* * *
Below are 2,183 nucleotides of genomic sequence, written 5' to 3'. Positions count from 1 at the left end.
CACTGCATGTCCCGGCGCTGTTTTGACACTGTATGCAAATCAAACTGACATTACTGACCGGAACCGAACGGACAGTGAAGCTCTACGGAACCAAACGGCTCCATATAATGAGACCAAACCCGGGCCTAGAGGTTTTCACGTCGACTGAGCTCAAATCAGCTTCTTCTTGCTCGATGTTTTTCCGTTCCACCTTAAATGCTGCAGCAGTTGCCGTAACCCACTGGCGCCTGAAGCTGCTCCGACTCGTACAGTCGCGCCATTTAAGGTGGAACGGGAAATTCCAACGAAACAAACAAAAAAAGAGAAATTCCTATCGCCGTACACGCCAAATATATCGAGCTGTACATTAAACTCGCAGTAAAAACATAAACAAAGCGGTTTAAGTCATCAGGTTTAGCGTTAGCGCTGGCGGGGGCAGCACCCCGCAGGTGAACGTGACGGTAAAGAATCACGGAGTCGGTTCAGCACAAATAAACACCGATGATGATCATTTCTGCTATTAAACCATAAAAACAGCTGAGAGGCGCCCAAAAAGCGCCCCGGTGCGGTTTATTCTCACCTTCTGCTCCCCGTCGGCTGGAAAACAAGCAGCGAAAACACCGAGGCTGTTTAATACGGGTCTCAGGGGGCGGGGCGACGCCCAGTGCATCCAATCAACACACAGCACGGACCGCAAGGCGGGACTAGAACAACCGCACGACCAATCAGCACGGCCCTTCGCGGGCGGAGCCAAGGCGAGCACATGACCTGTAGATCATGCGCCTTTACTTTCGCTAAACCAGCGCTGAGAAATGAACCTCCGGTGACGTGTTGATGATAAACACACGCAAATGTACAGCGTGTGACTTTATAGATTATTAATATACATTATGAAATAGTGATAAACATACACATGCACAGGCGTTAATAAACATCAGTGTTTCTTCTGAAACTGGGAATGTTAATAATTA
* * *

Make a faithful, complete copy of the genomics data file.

Below are 2,183 nucleotides of genomic sequence, written 5' to 3'. Positions count from 1 at the left end.
CACTGCATGTCCCGGCGCTGTTTTGACACTGTATGCAAATCAAACTGACATTACTGACCGGAACCGAACGGACAGTGAAGCTCTACGGAACCAAACGGCTCCATATAATGAGACCAAACCCGGGCCTAGAGGTTTTCACGTCGACTGAGCTCAAATCAGCTTCTTCTTGCTCGATGTTTTTCCGTTCCACCTTAAATGCTGCAGCAGTTGCCGTAACCCACTGGCGCCTGAAGCTGCTCCGACTCGTACAGTCGCGCCATTTAAGGTGGAACGGGAAATTCCAACGAAACAAACAAAAAAAGAGAAATTCCTATCGCCGTACACGCCAAATATATCGAGCTGTACATTAAACTCGCAGTAAAAACATAAACAAAGCGGTTTAAGTCATCAGGTTTAGCGTTAGCGCTGGCGGGGGCAGCACCCCGCAGGTGAACGTGACGGTAAAGAATCACGGAGTCGGTTCAGCACAAATAAACACCGATGATGATCATTTCTGCTATTAAACCATAAAAACAGCTGAGAGGCGCCCAAAAAGCGCCCCGGTGCGGTTTATTCTCACCTTCTGCTCCCCGTCGGCTGGAAAACAAGCAGCGAAAACACCGAGGCTGTTTAATACGGGTCTCAGGGGGCGGGGCGACGCCCAGTGCATCCAATCAACACACAGCACGGACCGCAAGGCGGGACTAGAACAACCGCACGACCAATCAGCACGGCCCTTCGCGGGCGGAGCCAAGGCGAGCACATGACCTGTAGATCATGCGCCTTTACTTTCGCTAAACCAGCGCTGAGAAATGAACCTCCGGTGACGTGTTGATGATAAACACACGCAAATGTACAGCGTGTGACTTTATAGATTATTAATATACATTATGAAATAGTGATAAACATACACATGCACAGGCGTTAATAAACATCAGTGTTTCTTCTGAAACTGGGAATGTTAATAATTA